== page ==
Aoi Miyazaki (The Great Passage, Eureka), as the ex-girlfriend, has the more opaque role as the vagaries of love and life split them apart – some people change after a moment they find profound and it is hard for the people left behind to fathom and she isn’t explored but offers good support. Gaku Hamada (See You Tomorrow, Everyone) as his best friend Tatsuya really impressed me with his interpretation of the movie mad character (who is also called Tsutaya as a reference to the DVD rental chain). Their friendship founded on film appreciation is funny thanks to the stiltedness of Hamada’s character. Through mannerism and facial expression, he gives off the air of someone dedicated to films but we know it is an affectation as he is someone who probably feels loneliness. The moment he realises his best friend is about to die and the words they exchange is really gut-wrenching because he drops the act and allows some true sorrow to emerge.
With each parting in the story and with each affirmation of love, the Postman realises he had his place and he will be missed.
The film is full of some really beautifully composed shots with a cold sheen to many scenes which makes the stronger colours such as red standout in scenes where passions are explored. The fancier locations, such as Argentina and the Iguazo Falls which are seen in the Wong Kar-Wai film Happy Together, are eye-catching, but it is the setting of Hakodate, it’s distinctive hill that slopes down to the harbour with the ship, which moves the heart. The homes of each character and the tranquillity and just general niceness of the place really comes through the screen. The world the Postman and his circle of friends and family live in is an ideal place.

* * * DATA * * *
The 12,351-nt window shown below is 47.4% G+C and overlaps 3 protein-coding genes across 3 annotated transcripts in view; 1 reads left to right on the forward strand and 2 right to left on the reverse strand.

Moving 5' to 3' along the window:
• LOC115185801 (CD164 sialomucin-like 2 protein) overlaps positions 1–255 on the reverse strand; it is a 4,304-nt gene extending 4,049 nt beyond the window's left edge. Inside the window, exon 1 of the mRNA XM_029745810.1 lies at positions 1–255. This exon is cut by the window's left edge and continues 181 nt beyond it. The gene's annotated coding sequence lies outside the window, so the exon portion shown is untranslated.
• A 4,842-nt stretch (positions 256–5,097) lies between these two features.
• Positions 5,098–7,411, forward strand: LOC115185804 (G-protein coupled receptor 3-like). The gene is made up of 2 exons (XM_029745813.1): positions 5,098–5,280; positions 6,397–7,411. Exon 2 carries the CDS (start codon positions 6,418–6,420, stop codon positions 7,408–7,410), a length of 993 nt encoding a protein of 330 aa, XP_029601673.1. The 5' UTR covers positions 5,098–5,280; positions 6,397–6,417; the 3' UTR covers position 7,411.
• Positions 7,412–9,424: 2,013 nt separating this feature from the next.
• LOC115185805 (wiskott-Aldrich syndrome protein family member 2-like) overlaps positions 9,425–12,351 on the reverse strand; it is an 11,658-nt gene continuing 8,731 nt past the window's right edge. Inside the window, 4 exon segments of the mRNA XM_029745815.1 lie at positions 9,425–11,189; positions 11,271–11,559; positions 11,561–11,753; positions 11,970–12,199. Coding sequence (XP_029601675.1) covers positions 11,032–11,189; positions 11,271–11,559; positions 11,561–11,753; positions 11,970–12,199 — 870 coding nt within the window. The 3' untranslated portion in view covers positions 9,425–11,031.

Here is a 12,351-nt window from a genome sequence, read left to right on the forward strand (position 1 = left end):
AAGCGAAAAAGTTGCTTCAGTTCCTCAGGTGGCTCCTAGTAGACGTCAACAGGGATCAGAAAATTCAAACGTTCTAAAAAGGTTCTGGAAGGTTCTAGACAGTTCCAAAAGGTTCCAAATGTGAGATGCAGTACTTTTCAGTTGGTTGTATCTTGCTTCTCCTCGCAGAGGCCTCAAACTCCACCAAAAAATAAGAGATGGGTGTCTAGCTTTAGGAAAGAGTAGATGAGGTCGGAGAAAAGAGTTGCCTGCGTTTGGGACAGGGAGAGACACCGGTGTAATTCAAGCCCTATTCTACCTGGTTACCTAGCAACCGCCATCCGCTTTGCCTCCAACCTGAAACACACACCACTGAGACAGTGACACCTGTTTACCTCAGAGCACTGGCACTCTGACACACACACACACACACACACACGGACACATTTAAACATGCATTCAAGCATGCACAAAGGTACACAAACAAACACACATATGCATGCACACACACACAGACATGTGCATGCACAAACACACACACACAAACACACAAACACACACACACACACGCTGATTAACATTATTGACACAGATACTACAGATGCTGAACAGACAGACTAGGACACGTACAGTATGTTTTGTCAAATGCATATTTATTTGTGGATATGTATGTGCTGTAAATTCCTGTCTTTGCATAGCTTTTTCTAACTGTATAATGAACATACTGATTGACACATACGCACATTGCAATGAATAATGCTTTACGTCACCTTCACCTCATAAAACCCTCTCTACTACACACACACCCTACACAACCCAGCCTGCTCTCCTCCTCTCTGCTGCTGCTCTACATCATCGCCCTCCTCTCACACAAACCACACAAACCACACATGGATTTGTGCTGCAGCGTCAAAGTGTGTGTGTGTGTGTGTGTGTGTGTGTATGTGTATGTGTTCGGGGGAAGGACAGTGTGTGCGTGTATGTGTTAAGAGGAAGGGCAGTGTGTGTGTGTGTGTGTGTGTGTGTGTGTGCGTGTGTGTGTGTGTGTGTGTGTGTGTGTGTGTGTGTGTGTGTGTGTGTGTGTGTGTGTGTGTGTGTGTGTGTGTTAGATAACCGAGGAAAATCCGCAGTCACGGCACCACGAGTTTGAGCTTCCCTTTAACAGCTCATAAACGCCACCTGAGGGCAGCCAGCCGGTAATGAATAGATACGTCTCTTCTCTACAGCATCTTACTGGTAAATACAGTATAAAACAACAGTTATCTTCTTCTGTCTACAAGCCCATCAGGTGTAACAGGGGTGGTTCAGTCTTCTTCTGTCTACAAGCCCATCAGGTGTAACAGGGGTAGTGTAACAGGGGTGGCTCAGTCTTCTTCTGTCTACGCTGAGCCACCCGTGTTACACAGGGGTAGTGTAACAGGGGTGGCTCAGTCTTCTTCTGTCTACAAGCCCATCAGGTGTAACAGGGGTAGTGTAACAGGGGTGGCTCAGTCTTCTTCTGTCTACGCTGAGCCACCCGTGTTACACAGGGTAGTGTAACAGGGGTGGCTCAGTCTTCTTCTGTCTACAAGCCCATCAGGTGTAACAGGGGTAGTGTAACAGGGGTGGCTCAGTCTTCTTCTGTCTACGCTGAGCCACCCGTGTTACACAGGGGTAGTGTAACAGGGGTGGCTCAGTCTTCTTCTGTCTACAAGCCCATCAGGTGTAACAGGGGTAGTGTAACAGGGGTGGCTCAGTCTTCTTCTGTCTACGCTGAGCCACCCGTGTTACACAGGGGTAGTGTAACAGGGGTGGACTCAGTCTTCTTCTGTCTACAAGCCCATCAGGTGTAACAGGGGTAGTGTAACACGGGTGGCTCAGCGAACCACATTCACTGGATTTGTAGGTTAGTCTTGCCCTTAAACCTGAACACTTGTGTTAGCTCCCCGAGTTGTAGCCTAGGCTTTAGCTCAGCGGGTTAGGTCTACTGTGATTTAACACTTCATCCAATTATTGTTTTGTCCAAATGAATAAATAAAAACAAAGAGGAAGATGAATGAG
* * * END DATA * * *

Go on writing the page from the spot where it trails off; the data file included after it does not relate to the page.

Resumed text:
Some films exhort their audiences to appreciate life by showing grand romances and journeys, this one reminds audiences that the things we take for granted, including ourselves, are very important and that every life matters in some way.
Here’s a music video with one of those soft renditions of The Pixies song “Where Is My Mind”:
“I’m glad I like movies because movies have sent my best friend to me.”